Black Widow #1 (Marvel, $3.99)

  • Black-Widow-001-001Story: Nathan Edmondson
  • Art: Phil Noto
  • Publisher’s summary: You’ve seen Black Widow as an Avenger and even an Agent of Shield. But on her own time she searches for atonement for her past as a KGB assassin—in ways of which those teams just wouldn’t approve. From the darkest corners of the Marvel Universe, Nathan Edmonson (Who is Jake Ellis?) and Phil Noto (Thunderbolts, X-23) bring you a new ongoing series as gorgeous and mysterious as Nastasha Romanov herself!
  • NOTE: This comic was a personal purchase by the reviewer.

Troy: Redemption seems to be a theme with the All-New Marvel NOW! line. It figures heavily in All-New X-Factor and in the new Black Widow. Widow is a character with a very dark past and something she’s always seeking to atone for. Nathan Edmondson sets up a very interesting path for the leather-clad assassin to find absolution, one that may lead to a potential conflict with the Avengers down the road.

Edmondson introduces some new twists in Widow’s modus operandi as a mercenary: She only takes certain assignments, keeps the money in escrow, and has a lawyer who keeps everything in line. And as we’ve come to expect from Edmondson’s prior military/espionage comics work, Widow’s mission in this debut issue deals with thorny, moral gray areas.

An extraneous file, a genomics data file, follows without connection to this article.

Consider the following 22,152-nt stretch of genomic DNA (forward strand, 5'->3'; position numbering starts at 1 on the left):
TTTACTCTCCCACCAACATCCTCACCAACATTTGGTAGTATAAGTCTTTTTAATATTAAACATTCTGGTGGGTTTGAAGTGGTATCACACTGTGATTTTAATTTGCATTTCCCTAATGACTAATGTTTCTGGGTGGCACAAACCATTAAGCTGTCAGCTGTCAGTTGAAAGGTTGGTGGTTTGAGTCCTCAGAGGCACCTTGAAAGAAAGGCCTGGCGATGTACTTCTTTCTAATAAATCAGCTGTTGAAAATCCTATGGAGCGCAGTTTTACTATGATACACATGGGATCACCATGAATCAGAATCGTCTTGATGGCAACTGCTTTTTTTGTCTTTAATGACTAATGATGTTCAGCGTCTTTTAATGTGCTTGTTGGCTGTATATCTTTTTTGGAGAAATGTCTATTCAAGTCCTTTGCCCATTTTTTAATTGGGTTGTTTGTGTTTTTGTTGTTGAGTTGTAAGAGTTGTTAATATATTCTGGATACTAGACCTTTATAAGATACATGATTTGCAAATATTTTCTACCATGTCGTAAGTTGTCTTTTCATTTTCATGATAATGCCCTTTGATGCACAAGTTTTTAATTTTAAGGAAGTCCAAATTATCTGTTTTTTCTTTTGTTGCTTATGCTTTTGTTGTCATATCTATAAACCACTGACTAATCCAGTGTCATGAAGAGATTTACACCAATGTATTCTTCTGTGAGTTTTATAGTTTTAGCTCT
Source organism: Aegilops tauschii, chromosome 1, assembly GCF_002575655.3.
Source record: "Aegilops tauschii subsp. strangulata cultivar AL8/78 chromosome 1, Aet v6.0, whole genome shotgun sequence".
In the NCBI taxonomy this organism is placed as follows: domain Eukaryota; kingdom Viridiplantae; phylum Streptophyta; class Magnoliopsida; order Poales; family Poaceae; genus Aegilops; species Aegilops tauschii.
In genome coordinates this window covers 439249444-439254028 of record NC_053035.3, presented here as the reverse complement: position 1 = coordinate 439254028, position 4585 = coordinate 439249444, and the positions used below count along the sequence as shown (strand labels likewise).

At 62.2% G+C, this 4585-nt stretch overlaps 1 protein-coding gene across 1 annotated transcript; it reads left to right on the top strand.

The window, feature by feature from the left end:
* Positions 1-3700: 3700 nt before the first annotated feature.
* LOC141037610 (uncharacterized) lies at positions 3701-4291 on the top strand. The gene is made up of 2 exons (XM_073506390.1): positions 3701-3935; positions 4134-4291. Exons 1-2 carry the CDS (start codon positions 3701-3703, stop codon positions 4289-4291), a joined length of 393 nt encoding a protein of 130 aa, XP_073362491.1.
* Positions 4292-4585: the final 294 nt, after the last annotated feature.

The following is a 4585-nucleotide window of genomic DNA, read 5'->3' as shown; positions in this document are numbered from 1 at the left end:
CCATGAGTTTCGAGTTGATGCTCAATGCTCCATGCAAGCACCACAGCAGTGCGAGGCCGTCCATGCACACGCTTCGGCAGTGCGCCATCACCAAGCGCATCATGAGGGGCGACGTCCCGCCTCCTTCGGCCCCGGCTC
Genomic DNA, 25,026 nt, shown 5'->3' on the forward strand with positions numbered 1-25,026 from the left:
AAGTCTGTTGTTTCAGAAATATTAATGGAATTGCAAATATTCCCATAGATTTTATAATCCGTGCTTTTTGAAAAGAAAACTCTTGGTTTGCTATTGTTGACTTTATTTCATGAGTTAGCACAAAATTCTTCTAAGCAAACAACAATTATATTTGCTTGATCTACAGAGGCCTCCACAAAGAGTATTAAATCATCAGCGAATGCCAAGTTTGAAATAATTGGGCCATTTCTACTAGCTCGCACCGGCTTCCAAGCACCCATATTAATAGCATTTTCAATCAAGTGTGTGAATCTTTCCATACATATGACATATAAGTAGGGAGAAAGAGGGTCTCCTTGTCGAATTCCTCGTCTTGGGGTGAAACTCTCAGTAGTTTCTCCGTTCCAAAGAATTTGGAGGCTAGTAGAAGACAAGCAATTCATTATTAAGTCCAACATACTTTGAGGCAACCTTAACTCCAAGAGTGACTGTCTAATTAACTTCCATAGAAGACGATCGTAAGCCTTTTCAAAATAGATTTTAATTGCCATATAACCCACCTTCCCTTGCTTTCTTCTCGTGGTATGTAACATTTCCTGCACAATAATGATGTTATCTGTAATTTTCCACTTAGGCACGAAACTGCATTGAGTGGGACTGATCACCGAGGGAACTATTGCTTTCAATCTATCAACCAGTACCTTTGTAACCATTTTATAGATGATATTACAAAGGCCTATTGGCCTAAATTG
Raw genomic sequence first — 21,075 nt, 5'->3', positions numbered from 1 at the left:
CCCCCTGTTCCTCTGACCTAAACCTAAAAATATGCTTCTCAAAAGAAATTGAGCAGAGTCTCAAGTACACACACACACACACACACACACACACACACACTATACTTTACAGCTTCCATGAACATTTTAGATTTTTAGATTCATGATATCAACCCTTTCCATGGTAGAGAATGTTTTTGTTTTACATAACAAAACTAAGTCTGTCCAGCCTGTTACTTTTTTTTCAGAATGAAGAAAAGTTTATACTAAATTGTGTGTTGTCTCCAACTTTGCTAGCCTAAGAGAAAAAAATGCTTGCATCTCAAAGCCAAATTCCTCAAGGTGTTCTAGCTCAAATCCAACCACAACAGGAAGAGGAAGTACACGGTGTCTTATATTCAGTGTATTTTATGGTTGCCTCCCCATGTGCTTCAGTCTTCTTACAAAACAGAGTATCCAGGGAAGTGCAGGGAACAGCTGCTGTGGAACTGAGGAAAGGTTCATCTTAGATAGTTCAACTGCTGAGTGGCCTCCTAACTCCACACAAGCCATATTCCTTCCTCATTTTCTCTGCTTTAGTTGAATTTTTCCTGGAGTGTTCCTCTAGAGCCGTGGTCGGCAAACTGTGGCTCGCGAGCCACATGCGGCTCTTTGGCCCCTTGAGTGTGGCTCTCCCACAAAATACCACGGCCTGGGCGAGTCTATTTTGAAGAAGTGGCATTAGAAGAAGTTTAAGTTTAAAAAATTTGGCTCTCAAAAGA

Phil Noto always does good work and this is no exception.  It looks like he’s playing around with his normal color palette, going for a darker scheme at times.

Bad Blood #1 (Dark Horse, $3.99)

  • badbld1Story: Jonathan Maberry
  • Art: Tyler Crook
  • Publisher’s summary: Getting bitten by a vampire pissed him off. Seeing his best friend brutally slaughtered started a war. Trick was a typical college student—sort of—until vampires attacked. Then he found out his blood was poison to the bloodsuckers. And Trick will do anything to eradicate them.

Zedric: Anyone who has had a loved one contract cancer or worked with cancer patients knows the terrible toll the disease—as well as chemotherapy and radiotherapy—takes not just on the patient, but on the patient’s friends and family as well. I have no idea what Bram Stoker Award-winning novelist Jonathan Maberry’s personal experience with cancer is, but whether through firsthand experience or eminent insight, he absolutely nails the heart-rending push-and-pull between resignation and hope that those afflicted with the illness and those who care for them feel every day as they try to live as normal a life as possible in the face of the disease.